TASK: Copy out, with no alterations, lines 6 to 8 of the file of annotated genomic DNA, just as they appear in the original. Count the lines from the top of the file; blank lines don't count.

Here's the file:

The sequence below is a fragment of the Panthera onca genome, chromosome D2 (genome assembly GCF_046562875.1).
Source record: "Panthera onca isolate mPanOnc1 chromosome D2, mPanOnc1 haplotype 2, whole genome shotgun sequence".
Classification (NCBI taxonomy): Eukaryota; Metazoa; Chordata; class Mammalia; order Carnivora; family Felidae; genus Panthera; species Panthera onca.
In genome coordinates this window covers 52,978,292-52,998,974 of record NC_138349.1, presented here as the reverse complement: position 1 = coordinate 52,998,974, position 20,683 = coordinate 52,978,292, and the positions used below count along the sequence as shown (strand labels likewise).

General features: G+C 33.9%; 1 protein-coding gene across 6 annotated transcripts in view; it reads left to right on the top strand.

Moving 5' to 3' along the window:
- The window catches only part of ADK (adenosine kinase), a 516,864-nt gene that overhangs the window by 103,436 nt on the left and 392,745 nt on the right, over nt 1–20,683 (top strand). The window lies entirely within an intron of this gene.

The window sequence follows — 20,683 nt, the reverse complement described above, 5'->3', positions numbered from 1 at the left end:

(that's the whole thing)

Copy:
Moving 5' to 3' along the window:
- The window catches only part of ADK (adenosine kinase), a 516,864-nt gene that overhangs the window by 103,436 nt on the left and 392,745 nt on the right, over nt 1–20,683 (top strand). The window lies entirely within an intron of this gene.

The window sequence follows — 20,683 nt, the reverse complement described above, 5'->3', positions numbered from 1 at the left end: